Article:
In the 15 years of running gCaptain no story we ever published received more hate mail than this one:
Where I said “ Under COLREGS, whenever two ships touch each other, both ships are to blame. For this reason I am 99.9% confident the USS Fitzgerald will be found at fault… and so will the ACX Crystal.”
All of the hate mail was from navy guys saying I was wrong, the fitzt was NOT at fault! I even had a few Admirals call me livid.
But, of course, not one person has called me today to apologize.
I think most of the mariners that follow this site had a friggin clue and agreed with your analysis. Some may be retired, many are not. But the multiple accidents by our beloved Navy scream for change in the way bridge officers are trained in our small world.
has a navy ship ever been involved in an accident and it wasnt their fault anywhere in the world?
hit another navy ship in the same exercise…
That wasn’t part of your criteria!
The two collisions that HMAS MELBOURNE was involved in were subject to exhaustive analysis and neither were found to be MELBOURNE’s fault, although it didn’t help the captain in the second incident where the USN initially refused to accept fault.
If the USN has watchstanders, or admirals that don’t understand rule 15 they should be confined to a bath with a plastic duck until they do.
The Navy runs on ignorance, arrogance, and incredible suction power. I’d be surprised if they didn’t blindly and vehemently defend their fuck ups.
" yes we shot down all enemy aircraft that approached us in the no fly zone"
“ok very good but where are you”
“we dont know”
“I think you just shot down a civilian aircraft is a legal fly zone”
The problem with the Navy (all Navies) is that they can’t just go from A to B without pissballing about. If this one, the one off Singapore around the same time, and the Norwegian navy one in 2018 were being operated in the same manner as a merchant vessel then these incidents could, arguably, have been avoided.
I sailed for a Merchant Captain who was previously a SWO in the US Navy and he explained that as the OOD, if you have to deviate from the track at all, meaning outside of the allowable cross track error, which is something stupid like 500 meters, then you must call the captain.
Which to me explains why those damn idiots are calling to make passage arrangements in open seas, with a 3 nm CPA, and no other traffic. Or when they’re escorting us through the SOH and they ask me to return to the track that puts me on a collision course.
Yeah, thanks for the “guidance” but I think I’m going to avoid the tanker dead ahead.
Twice! Both times MELBOURNE was found not to be at fault. But the navy (disgracefully) nevertheless sacked both of her captains who would have undoubtedly made flag rank.
The rules that applied to MELBOURNE’s collision with USS FRANK E. EVANS were unequivocally navy ones, not COLREGS.
NEVER turn towards or across the bows of an aircraft carrier (within a defined exclusion zone of one mile - I think - ahead from each beam).
MELBOURNE was the guide and all other warships take station relative to the guide. Ships changing station - as in this case - keep clear of ships in formation. The admiral orders the entire formation or individual ships in his formation to evade other shipping ie to accord with the COLREGS.
My first post was in reference to the two collisions suffered by HMAS MELBOURNE. I was not referencing the collision regulations to this incident merely pointing out the the Australian ship was not at fault at any time. I was the OOW for many hours of plane guard with her and British and US carriers many years ago.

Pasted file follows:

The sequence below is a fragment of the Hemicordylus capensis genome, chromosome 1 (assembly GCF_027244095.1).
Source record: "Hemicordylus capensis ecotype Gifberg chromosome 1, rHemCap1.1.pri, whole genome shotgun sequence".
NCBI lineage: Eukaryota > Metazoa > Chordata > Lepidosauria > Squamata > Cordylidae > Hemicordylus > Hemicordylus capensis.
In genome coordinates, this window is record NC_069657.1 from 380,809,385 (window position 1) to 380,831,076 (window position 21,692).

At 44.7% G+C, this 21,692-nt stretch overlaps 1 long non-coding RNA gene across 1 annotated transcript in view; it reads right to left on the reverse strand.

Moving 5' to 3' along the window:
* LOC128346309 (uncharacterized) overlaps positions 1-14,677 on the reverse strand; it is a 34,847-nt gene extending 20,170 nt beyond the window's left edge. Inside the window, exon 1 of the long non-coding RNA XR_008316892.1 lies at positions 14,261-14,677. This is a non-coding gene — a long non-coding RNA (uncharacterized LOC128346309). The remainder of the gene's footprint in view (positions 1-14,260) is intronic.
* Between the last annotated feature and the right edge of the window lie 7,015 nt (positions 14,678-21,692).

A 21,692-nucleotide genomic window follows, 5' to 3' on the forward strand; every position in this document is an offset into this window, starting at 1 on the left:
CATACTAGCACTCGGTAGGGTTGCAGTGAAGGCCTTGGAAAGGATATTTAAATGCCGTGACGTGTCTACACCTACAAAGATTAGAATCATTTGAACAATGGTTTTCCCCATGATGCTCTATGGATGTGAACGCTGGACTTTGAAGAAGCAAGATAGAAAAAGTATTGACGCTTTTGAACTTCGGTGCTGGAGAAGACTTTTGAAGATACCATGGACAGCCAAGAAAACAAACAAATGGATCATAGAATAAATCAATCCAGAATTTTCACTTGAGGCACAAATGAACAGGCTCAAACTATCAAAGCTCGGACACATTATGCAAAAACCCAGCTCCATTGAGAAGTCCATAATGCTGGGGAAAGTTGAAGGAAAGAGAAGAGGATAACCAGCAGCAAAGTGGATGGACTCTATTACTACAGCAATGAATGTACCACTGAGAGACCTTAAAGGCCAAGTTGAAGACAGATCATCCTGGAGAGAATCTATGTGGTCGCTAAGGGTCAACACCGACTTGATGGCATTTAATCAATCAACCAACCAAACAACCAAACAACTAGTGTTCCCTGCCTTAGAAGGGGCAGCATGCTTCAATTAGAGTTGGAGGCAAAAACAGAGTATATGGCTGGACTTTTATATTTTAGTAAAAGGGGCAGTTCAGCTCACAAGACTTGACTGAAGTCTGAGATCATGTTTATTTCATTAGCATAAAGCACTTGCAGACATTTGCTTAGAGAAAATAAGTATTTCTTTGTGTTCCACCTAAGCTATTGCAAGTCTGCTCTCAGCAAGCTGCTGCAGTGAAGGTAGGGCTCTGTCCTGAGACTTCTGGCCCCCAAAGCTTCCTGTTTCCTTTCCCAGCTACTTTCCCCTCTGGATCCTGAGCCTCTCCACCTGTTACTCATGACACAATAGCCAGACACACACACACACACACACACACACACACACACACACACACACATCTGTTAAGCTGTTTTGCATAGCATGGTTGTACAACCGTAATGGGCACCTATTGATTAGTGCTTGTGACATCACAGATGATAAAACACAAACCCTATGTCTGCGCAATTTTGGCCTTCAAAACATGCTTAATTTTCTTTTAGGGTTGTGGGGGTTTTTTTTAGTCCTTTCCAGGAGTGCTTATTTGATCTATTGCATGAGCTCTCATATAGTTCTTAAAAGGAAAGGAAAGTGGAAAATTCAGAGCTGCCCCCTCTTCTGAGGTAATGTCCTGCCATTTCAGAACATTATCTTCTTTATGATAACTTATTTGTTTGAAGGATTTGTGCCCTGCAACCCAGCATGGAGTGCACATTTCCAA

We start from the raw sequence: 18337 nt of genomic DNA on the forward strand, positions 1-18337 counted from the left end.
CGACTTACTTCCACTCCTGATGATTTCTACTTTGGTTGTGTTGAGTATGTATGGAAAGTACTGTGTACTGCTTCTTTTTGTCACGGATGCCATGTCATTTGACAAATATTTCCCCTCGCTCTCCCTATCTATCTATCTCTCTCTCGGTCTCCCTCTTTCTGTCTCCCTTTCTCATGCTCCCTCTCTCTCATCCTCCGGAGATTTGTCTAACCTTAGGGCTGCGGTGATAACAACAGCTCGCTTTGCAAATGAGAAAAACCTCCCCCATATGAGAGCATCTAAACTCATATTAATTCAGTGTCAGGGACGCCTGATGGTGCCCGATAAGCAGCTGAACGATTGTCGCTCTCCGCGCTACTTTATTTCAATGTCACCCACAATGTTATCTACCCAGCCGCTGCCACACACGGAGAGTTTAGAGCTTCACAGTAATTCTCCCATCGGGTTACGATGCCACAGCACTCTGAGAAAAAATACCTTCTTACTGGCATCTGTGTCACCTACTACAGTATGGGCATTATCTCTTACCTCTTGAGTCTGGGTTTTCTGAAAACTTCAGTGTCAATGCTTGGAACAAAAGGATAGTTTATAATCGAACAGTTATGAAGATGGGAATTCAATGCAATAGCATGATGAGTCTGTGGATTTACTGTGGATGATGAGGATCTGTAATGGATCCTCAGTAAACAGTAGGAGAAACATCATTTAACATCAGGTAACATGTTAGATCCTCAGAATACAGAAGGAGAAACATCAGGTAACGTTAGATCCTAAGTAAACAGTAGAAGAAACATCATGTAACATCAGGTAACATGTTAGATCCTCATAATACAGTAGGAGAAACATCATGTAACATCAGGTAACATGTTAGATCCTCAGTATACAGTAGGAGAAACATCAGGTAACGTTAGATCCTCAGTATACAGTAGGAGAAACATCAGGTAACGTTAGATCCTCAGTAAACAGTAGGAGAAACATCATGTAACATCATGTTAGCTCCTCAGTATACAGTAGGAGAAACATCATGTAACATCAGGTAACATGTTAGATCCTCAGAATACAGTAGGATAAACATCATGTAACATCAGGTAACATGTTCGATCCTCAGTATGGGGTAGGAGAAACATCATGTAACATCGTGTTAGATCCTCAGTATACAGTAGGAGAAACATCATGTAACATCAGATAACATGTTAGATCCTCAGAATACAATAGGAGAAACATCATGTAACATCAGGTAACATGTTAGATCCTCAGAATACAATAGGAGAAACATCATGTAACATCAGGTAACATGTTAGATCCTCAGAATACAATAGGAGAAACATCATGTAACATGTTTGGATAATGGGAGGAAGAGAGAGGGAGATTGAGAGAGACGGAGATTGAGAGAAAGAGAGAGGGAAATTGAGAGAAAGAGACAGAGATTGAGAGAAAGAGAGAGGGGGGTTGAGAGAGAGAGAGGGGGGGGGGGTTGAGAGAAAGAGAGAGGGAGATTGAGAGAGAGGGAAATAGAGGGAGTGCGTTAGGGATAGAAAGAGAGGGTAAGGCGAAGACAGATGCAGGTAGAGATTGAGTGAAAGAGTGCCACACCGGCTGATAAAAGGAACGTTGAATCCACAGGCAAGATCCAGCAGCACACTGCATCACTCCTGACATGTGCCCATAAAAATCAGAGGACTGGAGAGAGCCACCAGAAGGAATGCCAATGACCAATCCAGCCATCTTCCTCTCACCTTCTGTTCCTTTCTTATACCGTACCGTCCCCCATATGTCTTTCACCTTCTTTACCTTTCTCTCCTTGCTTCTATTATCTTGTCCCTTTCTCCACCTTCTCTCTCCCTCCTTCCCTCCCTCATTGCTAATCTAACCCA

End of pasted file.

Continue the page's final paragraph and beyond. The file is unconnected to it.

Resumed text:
My mention of Rule 15 was in regard to USS Fitzgerald and ASX Crystal. They are sailing on the same damm waters as we do and they should scrupulously obey the rules when not engaged in a exercise within an exercise area.
I concur entirely. Sorry for any misunderstanding on my part. The FITZ was utterly in the wrong and I can’t understand why John above would have received ANY grumbles from anyone in the navy. I also had many years OOW as plane guard.
My naval experience at sea was that we almost invariably avoided merchant ships by early, bold course changes regardless of our right of way. In this way we showed our intentions and didn’t chatter about it.
For many years - you would have had the same I presume - we had no VHF whatsoever and had no voice communication with merchant ships. We used flashing light and they mostly replied. Those were the days.
I was more insistent on maintaining my right of way when commanding a (naval) sailing ship - pre AIS. I had one or two VHF disagreements with some merchant ships. Some asked what red over green lights meant. One harbour pilot insisted he was constrained by draught having exited any such channels to sea. I was later told by a fellow pilot (listening in) he needed just such a stiff response to obey the rules and stop arguing about it. Worst of all, I was asked by a naval ship whether I was going to get the hell out of his way. “No.”
Nice to reminisce.
I joined E.F LARSON [DD-830] for the WESTPAC cruise immediately following the EVANS as an RD3. [LARSON is the can who’s EVANS stern section was made up to in many pictures.]
Those RD’s who were aboard during the incident scared the crap out of me with their stories, as did the other members of the crew - and the education of both what-to-do, and WHAT-NOT-TO-DO when steaming with a carrier. That operational knowledge, and damage control knowledge was beneficial years later when I was sailing Master.
As we all know, however, institutional knowledge is a perishable skill-set.
That should tell the Navy something about how they are instructing their officers and navigators with regards to truly understanding COLREGs vs knowing just the basics to get by.